Garlic has a long history of both culinary and medical use around the world, and is well known for its pungent flavour and scent, which vary depending on how (and if) the garlic is cooked.
Selection and storage
Garlic is available year-round in supermarkets, although fresh, local garlic tends to be far more flavourful. In Canada, according to Boundary Garlic Farm in Midway, B.C., garlic is best planted in the fall and harvested the following July or August, meaning the freshest local garlic will appear in markets in late summer. Well-cured, cleaned and stored garlic, they say, can keep for six to eight months or more.
When choosing garlic, look for firm, smooth heads with no soft cloves, broken skin or evidence of mold or mildew. Store in a cool, dry place -- not in the refrigerator, although a space slightly cooler than room temperature is ideal. Garlic purchased at the supermarket is best used within two to three months.
The health benefits of garlic aren't just folklore -- they're backed up by science, as well. For instance:
• A 2002 study from the U.S. National Cancer Institute found that men who consumed more than 10 grams a day of garlic or other allium vegetables (such as onion, leeks and chives) had a lower risk of prostate cancer than other participants in the study.
• Researchers from the University of Toronto have found that garlic can help fight both malaria and cancer.
• A study from the University of North Carolina at Chapel Hill found that people who regularly consume garlic (either raw or cooked) have a significantly lower risk of stomach and colorectal cancer than those who eat little or no garlic.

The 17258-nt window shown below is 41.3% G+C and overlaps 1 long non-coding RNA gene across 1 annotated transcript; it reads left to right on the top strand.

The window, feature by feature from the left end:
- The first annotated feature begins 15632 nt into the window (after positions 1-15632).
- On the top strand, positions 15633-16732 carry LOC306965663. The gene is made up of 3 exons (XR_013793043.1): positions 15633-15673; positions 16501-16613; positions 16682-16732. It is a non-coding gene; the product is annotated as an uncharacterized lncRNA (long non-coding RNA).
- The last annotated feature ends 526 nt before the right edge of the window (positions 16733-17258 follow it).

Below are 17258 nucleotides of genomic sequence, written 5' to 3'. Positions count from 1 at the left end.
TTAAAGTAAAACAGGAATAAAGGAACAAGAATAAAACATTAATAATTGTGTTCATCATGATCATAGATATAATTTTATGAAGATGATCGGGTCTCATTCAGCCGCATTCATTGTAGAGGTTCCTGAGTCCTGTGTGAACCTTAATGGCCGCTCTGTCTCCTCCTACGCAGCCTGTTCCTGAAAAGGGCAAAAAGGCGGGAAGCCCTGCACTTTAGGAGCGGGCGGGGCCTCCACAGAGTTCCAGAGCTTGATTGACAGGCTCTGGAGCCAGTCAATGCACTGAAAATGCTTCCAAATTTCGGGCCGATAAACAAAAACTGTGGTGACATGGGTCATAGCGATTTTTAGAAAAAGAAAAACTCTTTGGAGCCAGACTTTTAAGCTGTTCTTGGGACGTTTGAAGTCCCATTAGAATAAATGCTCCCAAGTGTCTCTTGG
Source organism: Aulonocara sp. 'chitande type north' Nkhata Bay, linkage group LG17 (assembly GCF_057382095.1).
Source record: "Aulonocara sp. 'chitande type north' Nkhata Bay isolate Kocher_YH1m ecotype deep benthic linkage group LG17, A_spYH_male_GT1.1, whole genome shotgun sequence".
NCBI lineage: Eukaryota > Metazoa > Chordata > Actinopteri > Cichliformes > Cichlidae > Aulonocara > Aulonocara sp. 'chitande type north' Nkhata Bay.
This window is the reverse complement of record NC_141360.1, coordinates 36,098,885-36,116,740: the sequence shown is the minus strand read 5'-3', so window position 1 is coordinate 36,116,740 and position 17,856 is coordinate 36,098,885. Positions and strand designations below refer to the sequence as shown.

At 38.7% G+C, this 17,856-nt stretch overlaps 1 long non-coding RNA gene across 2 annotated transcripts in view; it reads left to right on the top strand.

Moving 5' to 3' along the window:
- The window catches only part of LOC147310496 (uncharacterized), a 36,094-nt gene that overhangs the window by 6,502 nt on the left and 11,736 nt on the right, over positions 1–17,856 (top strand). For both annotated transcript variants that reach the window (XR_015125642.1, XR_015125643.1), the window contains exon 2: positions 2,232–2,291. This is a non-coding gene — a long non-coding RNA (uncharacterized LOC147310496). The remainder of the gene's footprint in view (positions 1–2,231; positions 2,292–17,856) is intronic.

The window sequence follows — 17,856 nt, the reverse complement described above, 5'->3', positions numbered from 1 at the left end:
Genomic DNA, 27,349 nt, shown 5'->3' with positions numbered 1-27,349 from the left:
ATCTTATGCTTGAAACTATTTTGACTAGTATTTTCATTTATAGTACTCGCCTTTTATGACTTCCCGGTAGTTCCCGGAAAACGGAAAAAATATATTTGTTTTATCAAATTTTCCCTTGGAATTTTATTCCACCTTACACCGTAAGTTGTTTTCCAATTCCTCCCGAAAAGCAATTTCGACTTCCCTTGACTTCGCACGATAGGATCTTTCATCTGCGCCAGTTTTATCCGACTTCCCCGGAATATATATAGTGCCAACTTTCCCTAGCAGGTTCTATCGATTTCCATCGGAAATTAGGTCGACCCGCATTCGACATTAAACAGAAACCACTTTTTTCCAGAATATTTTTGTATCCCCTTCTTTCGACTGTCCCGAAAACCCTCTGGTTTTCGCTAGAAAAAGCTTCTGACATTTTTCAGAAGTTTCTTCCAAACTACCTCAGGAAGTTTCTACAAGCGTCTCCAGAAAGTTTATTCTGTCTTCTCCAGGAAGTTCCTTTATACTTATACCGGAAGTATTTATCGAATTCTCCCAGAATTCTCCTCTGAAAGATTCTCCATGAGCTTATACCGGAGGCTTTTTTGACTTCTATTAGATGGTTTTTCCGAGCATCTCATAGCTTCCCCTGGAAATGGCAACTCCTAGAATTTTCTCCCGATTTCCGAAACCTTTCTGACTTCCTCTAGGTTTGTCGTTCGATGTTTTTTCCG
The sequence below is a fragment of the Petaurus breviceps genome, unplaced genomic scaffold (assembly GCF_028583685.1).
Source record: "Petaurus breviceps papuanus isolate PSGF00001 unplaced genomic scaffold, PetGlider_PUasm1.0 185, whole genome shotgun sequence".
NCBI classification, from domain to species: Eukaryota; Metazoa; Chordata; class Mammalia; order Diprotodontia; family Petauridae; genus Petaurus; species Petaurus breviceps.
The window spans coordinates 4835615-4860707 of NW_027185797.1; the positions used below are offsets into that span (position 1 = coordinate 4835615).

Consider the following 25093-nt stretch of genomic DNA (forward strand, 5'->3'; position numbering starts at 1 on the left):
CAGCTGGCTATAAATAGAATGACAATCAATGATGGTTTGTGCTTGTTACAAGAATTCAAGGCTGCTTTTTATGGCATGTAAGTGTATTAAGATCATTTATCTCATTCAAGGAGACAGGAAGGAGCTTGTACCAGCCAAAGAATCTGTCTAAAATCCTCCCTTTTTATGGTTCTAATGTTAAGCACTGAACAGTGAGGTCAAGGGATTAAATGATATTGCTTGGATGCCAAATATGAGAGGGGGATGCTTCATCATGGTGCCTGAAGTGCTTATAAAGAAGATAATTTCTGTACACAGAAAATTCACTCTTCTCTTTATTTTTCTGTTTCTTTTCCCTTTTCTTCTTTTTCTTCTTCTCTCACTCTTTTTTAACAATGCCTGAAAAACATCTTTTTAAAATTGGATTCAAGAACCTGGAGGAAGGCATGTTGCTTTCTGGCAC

To get the best health benefits from garlic, make sure to eat it raw as well as cooked -- research is ongoing on how cooking garlic affects its healthful properties. And you may want to consider prepping garlic early to reap the most benefits. One study from Penn State suggests that letting garlic stand for 10 minutes after chopping or crushing it and before cooking prevents the deterioration of anticancer compounds.
Before using garlic, make sure to remove all the papery skin. An easy way to loosen the skin and make the garlic easy to peel is to squeeze the cloves by placing them on a cutting board and pressing with your hand or the side of a knife. When cooked, garlic, like onions, is typically crushed or minced and sautéed in oil at the beginning of a recipe, although since the flavour of garlic varies depending on cooking time, adding garlic at different times throughout cooking will ensure depth of flavour. Cloves and whole bulbs are also delicious baked. Raw garlic can be added to recipes minced or crushed, as well, or even eaten whole as a side to your meal. Garlic is also available pickled (see recipe below).